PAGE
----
As well, you can see all the AER letters for violations of section 106 of the OGCA, where they name directors, as well as all the Inactive well non-compliances (about 30,000) and the numerous failures of care and custody of wells sites and facilites, this is found on the Compliance and Enforcement Dashboard. 4 hrs
Energy regulator vows to weed out bad operators before they start drilling by The Canadian Press, December 6, 2017, The Calgary Herald
EDMONTON — Alberta’s energy regulator is making changes that it hopes will keep bad operators out of the oilpatch.
Jim Ellis of the Alberta Energy Regulator says his agency will start asking tougher questions of companies applying for a licence to operate.
He says the regulator will look at the past performance of companies and directors before deciding to allow them to drill.
The regulator will look at such things as bill payment and past regulatory compliance.
Ellis says it’s an attempt to deal with the ballooning number of operators who have walked away from unprofitable wells during bankruptcy proceedings.
He says the problem is rooted in federal legislation and a three-year downturn in the industry, but this is one tool the regulator will use to try to control it. [Emphasis added]
Diana Daunheimer’s Comments: not showing on some media reporting of the AER’s latest propaganda, or on others where it was showing, it is now not. It is not known if Fascist Facebook or the media outlets are censoring Ms. Daunheimer’s brilliant, and much more honest comments than AER’s:
You know it’s just shit, when CAPP is part of it.
I’ve just read Directive 67, it’s a 7 page joke.
The AER “may” do this or they “may” not, arbitrary nonsense. Every detail of this Directive is nothing more than due diligence of a prudent regulator, measures which should have been in place, decades ago, to prevent the absolute shit show the AER has enabled and overlooked.
Until REDA is changed expect more of the same. When the AER is legally immune from any and all of their regulatory actions or inactions, and operate with no public interest or public health mandate, owe no duty of care to the public, are not agents of the Crown, and not beholden to the Public Service Act, Directive 67 is just token talking points and photo ops, with CAPP no less, the largest lobby organization in Canada.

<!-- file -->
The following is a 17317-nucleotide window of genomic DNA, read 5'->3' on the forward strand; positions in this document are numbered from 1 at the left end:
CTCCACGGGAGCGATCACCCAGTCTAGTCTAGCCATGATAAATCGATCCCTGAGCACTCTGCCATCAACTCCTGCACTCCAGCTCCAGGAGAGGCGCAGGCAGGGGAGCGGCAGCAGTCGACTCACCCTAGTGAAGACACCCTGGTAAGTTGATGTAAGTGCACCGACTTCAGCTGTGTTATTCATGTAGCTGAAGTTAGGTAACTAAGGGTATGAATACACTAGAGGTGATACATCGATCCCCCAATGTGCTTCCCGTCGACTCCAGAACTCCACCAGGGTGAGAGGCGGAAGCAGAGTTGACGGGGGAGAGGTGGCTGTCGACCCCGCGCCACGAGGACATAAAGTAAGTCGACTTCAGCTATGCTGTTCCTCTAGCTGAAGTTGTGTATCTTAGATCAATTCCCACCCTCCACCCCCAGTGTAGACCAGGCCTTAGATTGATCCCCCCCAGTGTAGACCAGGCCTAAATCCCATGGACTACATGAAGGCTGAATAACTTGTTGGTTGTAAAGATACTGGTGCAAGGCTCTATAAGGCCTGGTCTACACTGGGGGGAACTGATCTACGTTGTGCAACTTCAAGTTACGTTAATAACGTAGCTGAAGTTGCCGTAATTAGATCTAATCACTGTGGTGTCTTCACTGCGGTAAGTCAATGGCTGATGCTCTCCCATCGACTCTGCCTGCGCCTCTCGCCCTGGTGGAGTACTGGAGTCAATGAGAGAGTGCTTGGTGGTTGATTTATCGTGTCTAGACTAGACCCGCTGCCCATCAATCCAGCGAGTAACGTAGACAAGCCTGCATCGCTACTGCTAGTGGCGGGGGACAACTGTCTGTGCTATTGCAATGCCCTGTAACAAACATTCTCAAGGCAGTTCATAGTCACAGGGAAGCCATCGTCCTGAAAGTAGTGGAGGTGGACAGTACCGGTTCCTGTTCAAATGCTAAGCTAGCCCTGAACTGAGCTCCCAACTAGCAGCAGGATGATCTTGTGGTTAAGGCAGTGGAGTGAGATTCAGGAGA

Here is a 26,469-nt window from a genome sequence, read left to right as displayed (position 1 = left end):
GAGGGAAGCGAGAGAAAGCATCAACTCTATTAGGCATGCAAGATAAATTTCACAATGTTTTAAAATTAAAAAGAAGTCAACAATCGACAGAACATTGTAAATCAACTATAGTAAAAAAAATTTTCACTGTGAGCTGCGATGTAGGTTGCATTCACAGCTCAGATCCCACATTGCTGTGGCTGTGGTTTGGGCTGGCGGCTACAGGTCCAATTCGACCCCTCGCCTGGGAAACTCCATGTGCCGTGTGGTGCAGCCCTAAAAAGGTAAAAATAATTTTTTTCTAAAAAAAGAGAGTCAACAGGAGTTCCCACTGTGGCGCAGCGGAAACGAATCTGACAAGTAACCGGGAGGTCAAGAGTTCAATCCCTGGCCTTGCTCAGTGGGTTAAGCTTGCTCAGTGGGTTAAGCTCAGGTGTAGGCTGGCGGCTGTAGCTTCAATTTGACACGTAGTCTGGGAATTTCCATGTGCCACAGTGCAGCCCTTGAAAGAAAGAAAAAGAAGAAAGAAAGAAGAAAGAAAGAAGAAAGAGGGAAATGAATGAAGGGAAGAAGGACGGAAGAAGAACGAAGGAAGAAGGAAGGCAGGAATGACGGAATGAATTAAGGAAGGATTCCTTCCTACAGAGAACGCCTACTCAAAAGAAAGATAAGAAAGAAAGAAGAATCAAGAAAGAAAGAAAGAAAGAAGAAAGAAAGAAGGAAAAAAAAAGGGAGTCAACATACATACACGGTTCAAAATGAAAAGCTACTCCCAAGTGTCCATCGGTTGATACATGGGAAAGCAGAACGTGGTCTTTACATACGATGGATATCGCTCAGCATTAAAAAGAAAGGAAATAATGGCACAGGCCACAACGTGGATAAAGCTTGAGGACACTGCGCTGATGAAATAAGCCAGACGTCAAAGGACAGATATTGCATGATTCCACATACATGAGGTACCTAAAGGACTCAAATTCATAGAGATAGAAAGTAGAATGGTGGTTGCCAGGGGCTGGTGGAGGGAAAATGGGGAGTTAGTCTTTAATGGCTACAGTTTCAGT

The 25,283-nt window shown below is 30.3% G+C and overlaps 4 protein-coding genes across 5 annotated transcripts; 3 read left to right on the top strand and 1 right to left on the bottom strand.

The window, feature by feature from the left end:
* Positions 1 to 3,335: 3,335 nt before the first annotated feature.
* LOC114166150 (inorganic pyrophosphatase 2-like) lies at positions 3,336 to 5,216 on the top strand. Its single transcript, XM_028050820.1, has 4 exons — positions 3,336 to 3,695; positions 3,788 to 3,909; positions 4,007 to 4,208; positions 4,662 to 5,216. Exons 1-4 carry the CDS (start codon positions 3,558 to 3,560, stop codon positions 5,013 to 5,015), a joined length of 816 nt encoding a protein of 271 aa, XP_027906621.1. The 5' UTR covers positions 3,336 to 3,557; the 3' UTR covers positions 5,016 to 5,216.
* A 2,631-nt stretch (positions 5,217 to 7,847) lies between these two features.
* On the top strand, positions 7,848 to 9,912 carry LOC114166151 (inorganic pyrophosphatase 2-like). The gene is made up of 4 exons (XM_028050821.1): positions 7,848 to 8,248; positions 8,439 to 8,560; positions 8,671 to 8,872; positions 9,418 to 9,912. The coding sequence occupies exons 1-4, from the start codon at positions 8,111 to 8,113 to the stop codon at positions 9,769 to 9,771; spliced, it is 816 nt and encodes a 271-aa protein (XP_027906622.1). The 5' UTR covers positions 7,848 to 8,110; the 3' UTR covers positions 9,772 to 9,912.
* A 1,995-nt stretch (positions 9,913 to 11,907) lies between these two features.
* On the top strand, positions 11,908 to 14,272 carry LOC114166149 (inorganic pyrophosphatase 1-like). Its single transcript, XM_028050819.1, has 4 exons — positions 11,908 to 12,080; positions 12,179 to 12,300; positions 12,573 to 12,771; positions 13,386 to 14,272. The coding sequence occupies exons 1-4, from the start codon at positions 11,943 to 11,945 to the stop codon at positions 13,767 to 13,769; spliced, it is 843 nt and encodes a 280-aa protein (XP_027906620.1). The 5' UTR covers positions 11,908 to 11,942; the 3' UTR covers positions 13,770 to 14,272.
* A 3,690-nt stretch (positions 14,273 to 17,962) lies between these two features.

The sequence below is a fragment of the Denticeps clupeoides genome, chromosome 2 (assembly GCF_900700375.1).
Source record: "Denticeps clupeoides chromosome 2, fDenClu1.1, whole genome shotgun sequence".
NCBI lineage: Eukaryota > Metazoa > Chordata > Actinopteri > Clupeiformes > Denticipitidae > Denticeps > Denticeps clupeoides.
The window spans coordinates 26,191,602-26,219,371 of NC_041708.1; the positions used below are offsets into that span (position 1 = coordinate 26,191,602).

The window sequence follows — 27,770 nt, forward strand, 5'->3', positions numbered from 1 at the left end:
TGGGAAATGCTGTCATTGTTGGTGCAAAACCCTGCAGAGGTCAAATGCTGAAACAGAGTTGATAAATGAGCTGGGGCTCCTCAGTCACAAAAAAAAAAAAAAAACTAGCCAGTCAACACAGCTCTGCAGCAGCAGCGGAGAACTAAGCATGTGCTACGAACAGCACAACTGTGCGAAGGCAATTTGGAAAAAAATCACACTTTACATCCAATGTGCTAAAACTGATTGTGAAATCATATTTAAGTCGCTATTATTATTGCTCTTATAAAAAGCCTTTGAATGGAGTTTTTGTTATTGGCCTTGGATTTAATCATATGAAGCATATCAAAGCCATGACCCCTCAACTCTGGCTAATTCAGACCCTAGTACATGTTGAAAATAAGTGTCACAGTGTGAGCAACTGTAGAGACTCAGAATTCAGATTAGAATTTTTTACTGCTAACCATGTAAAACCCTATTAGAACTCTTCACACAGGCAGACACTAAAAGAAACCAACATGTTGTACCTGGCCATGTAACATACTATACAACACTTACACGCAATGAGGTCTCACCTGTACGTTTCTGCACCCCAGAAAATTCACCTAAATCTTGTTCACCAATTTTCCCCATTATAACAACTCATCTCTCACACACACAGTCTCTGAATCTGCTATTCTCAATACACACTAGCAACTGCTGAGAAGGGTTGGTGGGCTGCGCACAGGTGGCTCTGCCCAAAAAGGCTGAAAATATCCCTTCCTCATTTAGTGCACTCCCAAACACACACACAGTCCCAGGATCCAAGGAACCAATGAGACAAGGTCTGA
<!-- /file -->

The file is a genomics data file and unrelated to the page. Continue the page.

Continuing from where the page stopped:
Years ago, one of the many dozens of AER employees I’ve dealt with said the corporation takes most of their applications on “faith”. They rubber stamp them, as fast as they come in. In fact, the AER has committed to industry faster approvals on all applications.
Will that change? Will the AER actually review applications for veracity, completeness and adherence to regulations?
Heaven knows, they dropped the ball spectacularly in the approvals and applications around our home.
By all means Mr. Ellis start with High Ground Energy, that ran the former Angle Energy, which deliberately poisoned our family with sour gas emissions and lied about it for years, installed insufficient surface casings, operated incinerators non-compliantly, vented without license, had unreported and untested vent flows and venting, kept well sites in disgusting conditions, falsified public notices, operated well sites over licensed H2S concentrations, had a well site fire, left contaminated waste in unlined sumps for 5 months, land-sprayed more contaminated waste on agricultural land and so on and so forth, then had a fire sale, as soon as we filed our legal action against them. Heather Christie Burns, Gregg Fishbuch et al, went right on with $600,000 severance pays to start a new company.
If you recall, when we met in Red Deer, at an AER function at Tiffany’s Steak House, you shook my hand and that of our children, and promised you’d assist us, but never did. 13 hrs · Edited [Emphasis added]
After Ms Daunheimer contacted the media, asking why her comment was removed, she reposted as a new comment Dec 7, 2017. It will be interesting to see how long the Herald allows it to remain in public view:
I’ve just read Directive 67, it’s a 7 page joke.
The AER “may” do this or they “may” not, arbitrary nonsense.
Every detail of this Directive is nothing more than due diligence of a prudent regulator, measures which should have been in place, decades ago, to prevent the absolute mess the AER has enabled and overlooked.
Until REDA is changed expect more of the same. When the AER is legally immune from any and all of their regulatory actions or inactions, and operate with no public interest or public health mandate, owe no duty of care to the public, are not agents of the Crown, and not beholden to the Public Service Act, Directive 67 is just token talking points and photo ops.
If you recall, when we met in Red Deer, at an AER function at Tiffany’s Steak House, you shook my hand and that of our children, and promised you’d assist us, but never did.
4 Comments Uncensored:
Julie Ali · University of Alberta
Yeah right. With the Redwater decision that the Supreme Court will confirm, we will have both bad and good operators run out on their liabilities without any sort of problems. The banks and the businesses will do fine. The taxpayers will be left with the environmental liabilities with the full agreement of the AER, the folks at CAPP who are the puppet masters of the politicians and the political parties themselves that are captive to the industry. The set up is neat and is maintained by the fiction generated by both the AER and the government of Alberta. At least be truthful here. Tell us that there is no way we can hold the energy regulator which is the front office of big oil accountable and that the AER doesn’t care if their business partners default on their orphan well obligations, the lake district tailings pond solution or really anything else. As usual, banks will get their due and the ones paying for the environmental problems will be citizens. But there you go. All the political parties are captive and we’re forced to listen to #AERSPIN. [Emphasis added]